Costello at work for Rutland community

[Originally published in the Rutland County Express on 10/21/10]

Don’t call Steve Costello a spokesperson. Granted, as director of public affairs for Central Vermont Public Service part of his job at times entails doing just that – being the public face of the local energy utility – but if Costello is a spokesperson for anything, it’s Rutland itself.

In addition to media relations, Costello also handles employee and financial communications as well as coordinating CVPS’ community events like the Gift-of-Life Marathon – an annual blood drive, which has as of late helped to put Rutland on the map.

A Burlington native, Costello has deep roots in the Rutland community. Indeed, any Rutlander who’s been here long enough either knows or is related to the Costellos. And those with a long enough memory will recall the Carbine Costello store on the corner of Center Street and Merchants Row, co-owned by Costello’s grandfather.

Naturally, Costello spent a lot of time in Rutland visiting family and friends.

After high school, Costello stayed close to Burlington, attending St. Michael’s where he majored in journalism.

During his sophomore year in 1985, he had an internship at the “Rutland Herald.” By 1989, he had moved down to Rutland to work as business editor for the “Herald.”

Costello looks back on his time at the “Herald” fondly. “It was a great time to be there,” he said.

Eventually, Costello traveled up Route 7 where he landed at the “Addison Independent” as editor, and, then, up to the “Herald’s” sister publication, the “Barre-Montpelier Time Argus,” taking on the role of city editor.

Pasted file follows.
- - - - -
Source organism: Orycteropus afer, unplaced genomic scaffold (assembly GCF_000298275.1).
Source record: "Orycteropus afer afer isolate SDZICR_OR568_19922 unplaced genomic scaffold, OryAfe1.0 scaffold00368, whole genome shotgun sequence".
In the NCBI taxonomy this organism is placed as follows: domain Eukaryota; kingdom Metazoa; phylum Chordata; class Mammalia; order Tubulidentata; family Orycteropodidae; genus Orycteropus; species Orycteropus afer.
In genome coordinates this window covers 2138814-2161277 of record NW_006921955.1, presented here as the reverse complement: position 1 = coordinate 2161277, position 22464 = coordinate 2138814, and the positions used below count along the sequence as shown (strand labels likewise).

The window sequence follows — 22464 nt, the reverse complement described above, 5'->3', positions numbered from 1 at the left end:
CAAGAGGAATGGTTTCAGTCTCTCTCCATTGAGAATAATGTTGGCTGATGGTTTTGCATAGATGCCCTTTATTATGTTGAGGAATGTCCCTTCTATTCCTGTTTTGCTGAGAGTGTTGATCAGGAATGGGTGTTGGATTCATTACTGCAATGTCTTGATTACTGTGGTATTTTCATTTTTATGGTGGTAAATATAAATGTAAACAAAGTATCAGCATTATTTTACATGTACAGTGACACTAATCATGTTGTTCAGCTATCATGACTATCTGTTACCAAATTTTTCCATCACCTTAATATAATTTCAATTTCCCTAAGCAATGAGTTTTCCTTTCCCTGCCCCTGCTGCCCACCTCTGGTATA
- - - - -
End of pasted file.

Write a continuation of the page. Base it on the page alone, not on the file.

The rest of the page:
In 1996, Costello joined up with CVPS in the public affairs director position. Originally, he was to be stationed in Montpelier, but soon, CVPS President Bob Young asked Costello to move down to Rutland to run public affairs for the entire company.

Costello noted that the jump to managing public relations for an energy utility wasn’t planned.

“I never expected to leave journalism,” he said.

“In journalism, everyday is different,” he said, adding that when considering the job at CVPS, he was afraid that he might get bored.

Still, the job at CVPS intrigued him.

“It was an opportunity to do some really neat stuff,” he said, explaining that his work is not strictly in media relations, and that the company’s emphasis on community and environmental issues lined up well with his personal ethics.

Since joining CVPS, Costello noted that he has yet to have a day where he has been bored at work.

That lack of boredom is due to the fact that Costello and CVPS manage to identify and support projects that go beyond typical public relations window dressing – projects that attract meaningful investment from the community, and tend to take on a life of their own.

Once such project is “Meeri Meets the Ospreys,” a children’s book written by Costello and published by CVPS in 2001. The book tells the true story of Meeri Zetterstrom, a Vermonter who successfully worked to help a pair of ospreys nest and breed at Lake Arrowhead.

The project was the culmination of more than a decade of work on CVPS’ part to restore Vermont’s osprey population. Earlier efforts had worked to reestablish nesting areas for the endangered birds, but the book managed to educate the public in a whole new way.